Troupe’s non-verbal, post-transfer acts cannot be used to extend the 45-day period
in which Plaintiff had to make initial contact with an EEO counselor to raise a
hostile work environment claim based on Troupe’s earlier sexual harassment.
Plaintiff’s Title VII claim is therefore barred and due to be dismissed to the extent
that it is based on harassment occurring prior to Troupe’s transfer on July 25,
Hostile Environment Claim Based on Post-Transfer
While Plaintiff’s Title VII hostile environment claim is untimely as to
alleged harassment occurring prior to Troupe’s transfer on July 25, 2013, Plaintiff
also maintains that she might recover based upon continuing harassment by
Troupe thereafter, as discussed above. It would appear that at least some of that
alleged harassment, including specifically when Troupe sat across from Plaintiff in
a training meeting and purportedly “stared” at her in a hostile manner, came within
45 days of Plaintiff contacting the EEO Counselor, Butler, in early March 2015.
The VA argues, however, that any such claim based on Troupe’s post-transfer
harassment is due to be dismissed because Plaintiff’s allegations regarding such
incidents plainly cannot support recovery under Title VII. The court agrees with
Plaintiff’s allegations of harassment by Troupe subsequent to his transfer
boil down to claims that she continued to see him in the workplace on a daily
basis, that he would “look” at her with “angry” and “mean” facial expressions, and
that he “stared” at her, including in the training meeting. The court has previously
recognized that any such non-verbal, post-transfer “harassment” appears clearly to
be based on a retaliatory animus on the part of Troupe, stemming from the fact
that Plaintiff had complained to management that he had sexually harassed her,
rather than because of Plaintiff’s sex per se. The court notes, though, that
Plaintiff’s Complaint invokes a Title VII cause of action only for sexually
discriminatory harassment, not unlawful retaliation.9 But that is not her real
Rather, the more formidable hurdle for Plaintiff is that, irrespective of
whether she might couch Troupe’s post-transfer harassment as sexually
discriminatory or as retaliation for complaints, her allegations would have to
establish that such harassment was so severe or pervasive, viewed both
subjectively by Plaintiff and objectively by a reasonable person, that it altered the
terms and conditions of her employment and created a hostile work environment.
See Trask, 822 F.3d at 1195; Gowski v. Peake, 682 F.3d 1299, 1312 (11th Cir.
2012). The court has no doubt that Plaintiff considered her continued exposure to
Troupe to be harassing and to have created a hostile environment. Even so, Title
Title VII prohibits an employer from retaliating against an employee because she has
opposed an employment practice that violates that Act’s substantive anti-discrimination
provisions. See 42 U.S.C. § 2000e-3(a). That provision may authorize a cause of action in favor
of an employee who is subjected to hostile work environment in retaliation for having made
protected complaints of sex discrimination. See Gowski v. Peake, 682 F.3d 1299, 1311-12 (11th
Cir. 2012). Although Title VII’s provision governing federal employees, 42 U.S.C. § 2000e-16,
does not specifically mention retaliation, federal employees may bring retaliation claims to the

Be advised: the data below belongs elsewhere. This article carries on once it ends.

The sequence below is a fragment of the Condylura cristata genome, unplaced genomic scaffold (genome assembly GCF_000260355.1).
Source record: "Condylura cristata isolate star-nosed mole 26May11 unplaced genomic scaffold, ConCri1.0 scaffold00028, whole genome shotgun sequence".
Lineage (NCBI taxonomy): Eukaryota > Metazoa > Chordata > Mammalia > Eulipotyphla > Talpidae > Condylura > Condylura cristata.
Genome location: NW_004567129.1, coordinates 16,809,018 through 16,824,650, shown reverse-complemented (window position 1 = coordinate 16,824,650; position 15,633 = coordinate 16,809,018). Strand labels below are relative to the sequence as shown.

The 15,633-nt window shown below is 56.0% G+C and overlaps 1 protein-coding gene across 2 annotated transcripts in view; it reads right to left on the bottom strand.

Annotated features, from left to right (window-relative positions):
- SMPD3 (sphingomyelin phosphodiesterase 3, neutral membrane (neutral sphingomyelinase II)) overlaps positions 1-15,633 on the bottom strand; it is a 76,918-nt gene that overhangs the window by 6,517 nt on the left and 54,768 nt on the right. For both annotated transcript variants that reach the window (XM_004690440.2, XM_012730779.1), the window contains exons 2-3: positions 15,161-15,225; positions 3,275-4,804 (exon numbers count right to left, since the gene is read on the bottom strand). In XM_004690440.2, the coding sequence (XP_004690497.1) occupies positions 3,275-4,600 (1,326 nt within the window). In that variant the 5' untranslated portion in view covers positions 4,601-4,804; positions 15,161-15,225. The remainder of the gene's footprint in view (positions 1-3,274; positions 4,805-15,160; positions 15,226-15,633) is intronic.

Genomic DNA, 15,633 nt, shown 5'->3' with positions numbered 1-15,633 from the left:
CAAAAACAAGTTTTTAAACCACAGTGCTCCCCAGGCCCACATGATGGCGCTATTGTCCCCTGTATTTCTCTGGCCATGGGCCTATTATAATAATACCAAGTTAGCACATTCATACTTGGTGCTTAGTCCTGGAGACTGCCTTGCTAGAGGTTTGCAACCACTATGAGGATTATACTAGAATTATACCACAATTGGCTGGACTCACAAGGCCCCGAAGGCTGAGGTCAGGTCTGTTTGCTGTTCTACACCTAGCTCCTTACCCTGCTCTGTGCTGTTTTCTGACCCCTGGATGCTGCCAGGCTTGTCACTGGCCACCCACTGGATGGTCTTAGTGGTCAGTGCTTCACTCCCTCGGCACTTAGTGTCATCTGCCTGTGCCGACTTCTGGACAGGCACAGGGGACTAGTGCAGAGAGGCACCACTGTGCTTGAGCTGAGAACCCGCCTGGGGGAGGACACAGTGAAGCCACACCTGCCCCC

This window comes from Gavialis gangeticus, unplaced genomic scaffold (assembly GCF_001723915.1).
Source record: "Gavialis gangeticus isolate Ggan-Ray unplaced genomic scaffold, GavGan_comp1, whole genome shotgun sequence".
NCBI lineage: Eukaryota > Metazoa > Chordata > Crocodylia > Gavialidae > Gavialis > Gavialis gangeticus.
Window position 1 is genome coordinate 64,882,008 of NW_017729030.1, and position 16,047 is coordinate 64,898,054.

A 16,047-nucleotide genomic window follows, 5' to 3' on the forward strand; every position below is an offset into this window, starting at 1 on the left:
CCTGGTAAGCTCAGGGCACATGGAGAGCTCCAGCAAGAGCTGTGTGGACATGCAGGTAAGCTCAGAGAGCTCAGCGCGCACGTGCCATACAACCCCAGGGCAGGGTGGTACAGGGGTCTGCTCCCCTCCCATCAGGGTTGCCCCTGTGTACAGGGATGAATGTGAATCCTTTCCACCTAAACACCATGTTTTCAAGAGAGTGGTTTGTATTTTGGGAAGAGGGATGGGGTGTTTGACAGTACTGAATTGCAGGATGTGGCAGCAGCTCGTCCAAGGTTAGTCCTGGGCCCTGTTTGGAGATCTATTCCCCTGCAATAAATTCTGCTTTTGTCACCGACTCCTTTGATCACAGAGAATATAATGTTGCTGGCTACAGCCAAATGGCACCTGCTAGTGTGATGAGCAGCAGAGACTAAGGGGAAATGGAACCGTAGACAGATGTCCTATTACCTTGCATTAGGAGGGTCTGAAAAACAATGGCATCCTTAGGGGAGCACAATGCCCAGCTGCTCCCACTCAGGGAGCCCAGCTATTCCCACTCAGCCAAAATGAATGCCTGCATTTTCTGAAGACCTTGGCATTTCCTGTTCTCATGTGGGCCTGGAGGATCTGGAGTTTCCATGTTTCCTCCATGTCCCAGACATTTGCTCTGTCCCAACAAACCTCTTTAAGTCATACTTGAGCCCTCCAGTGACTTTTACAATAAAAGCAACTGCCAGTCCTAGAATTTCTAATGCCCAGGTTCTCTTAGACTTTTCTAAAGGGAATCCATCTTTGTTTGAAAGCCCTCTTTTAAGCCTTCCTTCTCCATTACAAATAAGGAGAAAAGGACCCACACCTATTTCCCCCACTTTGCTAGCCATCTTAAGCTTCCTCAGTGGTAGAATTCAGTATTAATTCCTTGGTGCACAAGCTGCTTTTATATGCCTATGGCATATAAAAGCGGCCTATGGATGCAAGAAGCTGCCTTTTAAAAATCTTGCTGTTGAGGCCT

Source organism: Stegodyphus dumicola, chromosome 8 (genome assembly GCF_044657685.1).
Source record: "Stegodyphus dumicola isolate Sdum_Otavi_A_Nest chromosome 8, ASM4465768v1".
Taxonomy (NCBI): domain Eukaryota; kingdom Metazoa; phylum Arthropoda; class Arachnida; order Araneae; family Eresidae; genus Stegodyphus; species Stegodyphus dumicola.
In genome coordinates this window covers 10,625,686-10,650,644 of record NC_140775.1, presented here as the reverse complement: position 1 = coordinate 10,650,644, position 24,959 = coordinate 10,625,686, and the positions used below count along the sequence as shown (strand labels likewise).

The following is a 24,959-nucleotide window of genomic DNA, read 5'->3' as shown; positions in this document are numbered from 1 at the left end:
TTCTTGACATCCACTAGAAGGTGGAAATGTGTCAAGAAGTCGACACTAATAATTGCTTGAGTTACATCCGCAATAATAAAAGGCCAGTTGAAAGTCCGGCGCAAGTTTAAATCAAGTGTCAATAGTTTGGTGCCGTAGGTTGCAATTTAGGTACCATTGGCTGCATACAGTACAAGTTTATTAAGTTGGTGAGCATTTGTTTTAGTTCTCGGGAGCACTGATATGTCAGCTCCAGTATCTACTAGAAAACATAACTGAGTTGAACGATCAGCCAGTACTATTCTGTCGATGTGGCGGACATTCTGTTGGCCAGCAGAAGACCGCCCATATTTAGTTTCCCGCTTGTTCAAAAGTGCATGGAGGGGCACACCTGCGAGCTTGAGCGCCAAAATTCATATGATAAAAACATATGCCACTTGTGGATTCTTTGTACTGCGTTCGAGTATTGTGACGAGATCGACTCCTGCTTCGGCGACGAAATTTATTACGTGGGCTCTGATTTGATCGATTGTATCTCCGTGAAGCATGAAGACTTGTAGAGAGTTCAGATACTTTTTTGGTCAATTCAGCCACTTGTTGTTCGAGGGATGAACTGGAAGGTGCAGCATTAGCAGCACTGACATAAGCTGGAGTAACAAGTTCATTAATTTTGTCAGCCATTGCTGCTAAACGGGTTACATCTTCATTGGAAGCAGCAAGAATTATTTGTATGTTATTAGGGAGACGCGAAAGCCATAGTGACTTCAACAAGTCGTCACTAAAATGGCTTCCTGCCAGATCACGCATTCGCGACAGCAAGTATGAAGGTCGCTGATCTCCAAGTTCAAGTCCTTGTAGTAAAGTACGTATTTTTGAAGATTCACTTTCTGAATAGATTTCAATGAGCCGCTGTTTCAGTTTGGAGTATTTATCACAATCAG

same extent that non-federal employees may do so under § 2000e-3(a). See Rives v. Lahood, 605
F. App’x 815, 818 (11th Cir. 2015) (citing Llampallas v. Mini–Circuits, Lab, Inc., 163 F.3d
1236, 1243 (11th Cir. 1998)).
VII does not set forth “a general civility code for the American workplace.”
Oncale, 523 U.S. at 80. Thus, judicial standards for establishing hostile
environment claims must “filter out complaints attacking ‘the ordinary tribulations
of the workplace, such as the sporadic use of abusive language, gender-related
jokes, and occasional teasing.’” Burlington N. & Santa Fe Ry. Co. v. White, 548
U.S. 53, 68 (2006) (quoting Faragher, 524 U.S. at 788). “An employee’s decision
to report discriminatory behavior cannot immunize that employee from those petty
slights or minor annoyances that often take place at work and that all employees
experience.” Id. In the end, Troupe’s alleged stares, glares, and dirty looks
following the transfer, viewed objectively, simply fall far short of the mark. See
Mendoza, 195 F.3d at 1252-53 (conduct alleged by employee, including, inter alia,
supervisor’s “constant” following and staring at employee, did not reach level of
severe or pervasive conduct sufficient to alter employee’s terms or conditions of
employment, thus defeating hostile environment sexual harassment claim); Gupta,
212 F.3d at 585 (holding that assistant professor could not establish hostile
environment claim based on allegations that supervisor stared at her twice,
touched her ring and bracelet once, and kept asking her to lunch); Vance v. Ball
State Univ., 646 F.3d 461, 470 (7th Cir. 2011), aff’d, 133 S. Ct. 2434 (2013)
(“Making an ugly face at someone and staring, while not the most mature things to
do, fall short of the kind of conduct that might support a hostile work environment
claim.”); Vital v. National Oilwell Varco, 2014 WL 4983485, at *42 (S.D. Tex.
Sept. 30, 2014) (“‘Silent treatment’ and dirty looks, standing alone, do not create a
hostile work environment” (citing cases)).
The VA’s motion to dismiss (doc. 11) is due to be GRANTED. A separate
final order will be entered.
DONE, this 6th day of December, 2016.
JOHN E. OTT
Chief United States Magistrate Judge